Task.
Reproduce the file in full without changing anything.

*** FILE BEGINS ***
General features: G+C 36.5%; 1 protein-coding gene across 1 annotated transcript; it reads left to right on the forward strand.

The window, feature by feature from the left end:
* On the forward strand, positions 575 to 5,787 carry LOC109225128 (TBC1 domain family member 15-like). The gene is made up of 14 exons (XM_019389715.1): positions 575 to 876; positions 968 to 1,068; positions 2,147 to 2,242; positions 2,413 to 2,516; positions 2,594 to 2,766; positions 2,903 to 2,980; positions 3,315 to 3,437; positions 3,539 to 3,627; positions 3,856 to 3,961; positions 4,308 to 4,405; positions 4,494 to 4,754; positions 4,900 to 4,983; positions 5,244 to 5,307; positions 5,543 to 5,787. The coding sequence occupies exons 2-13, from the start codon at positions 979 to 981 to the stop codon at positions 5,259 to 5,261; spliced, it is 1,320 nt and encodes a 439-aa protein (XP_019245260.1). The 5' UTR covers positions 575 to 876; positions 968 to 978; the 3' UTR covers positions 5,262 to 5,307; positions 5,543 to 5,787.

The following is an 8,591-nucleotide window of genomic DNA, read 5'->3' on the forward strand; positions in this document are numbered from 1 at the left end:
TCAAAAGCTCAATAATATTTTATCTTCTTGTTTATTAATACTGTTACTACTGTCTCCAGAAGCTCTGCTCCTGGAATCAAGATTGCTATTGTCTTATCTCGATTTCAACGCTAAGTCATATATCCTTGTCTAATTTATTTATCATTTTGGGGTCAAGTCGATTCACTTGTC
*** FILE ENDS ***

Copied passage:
General features: G+C 36.5%; 1 protein-coding gene across 1 annotated transcript; it reads left to right on the forward strand.

The window, feature by feature from the left end:
* On the forward strand, positions 575 to 5,787 carry LOC109225128 (TBC1 domain family member 15-like). The gene is made up of 14 exons (XM_019389715.1): positions 575 to 876; positions 968 to 1,068; positions 2,147 to 2,242; positions 2,413 to 2,516; positions 2,594 to 2,766; positions 2,903 to 2,980; positions 3,315 to 3,437; positions 3,539 to 3,627; positions 3,856 to 3,961; positions 4,308 to 4,405; positions 4,494 to 4,754; positions 4,900 to 4,983; positions 5,244 to 5,307; positions 5,543 to 5,787. The coding sequence occupies exons 2-13, from the start codon at positions 979 to 981 to the stop codon at positions 5,259 to 5,261; spliced, it is 1,320 nt and encodes a 439-aa protein (XP_019245260.1). The 5' UTR covers positions 575 to 876; positions 968 to 978; the 3' UTR covers positions 5,262 to 5,307; positions 5,543 to 5,787.

The following is an 8,591-nucleotide window of genomic DNA, read 5'->3' on the forward strand; positions in this document are numbered from 1 at the left end:
TCAAAAGCTCAATAATATTTTATCTTCTTGTTTATTAATACTGTTACTACTGTCTCCAGAAGCTCTGCTCCTGGAATCAAGATTGCTATTGTCTTATCTCGATTTCAACGCTAAGTCATATATCCTTGTCTAATTTATTTATCATTTTGGGGTCAAGTCGATTCACTTGTC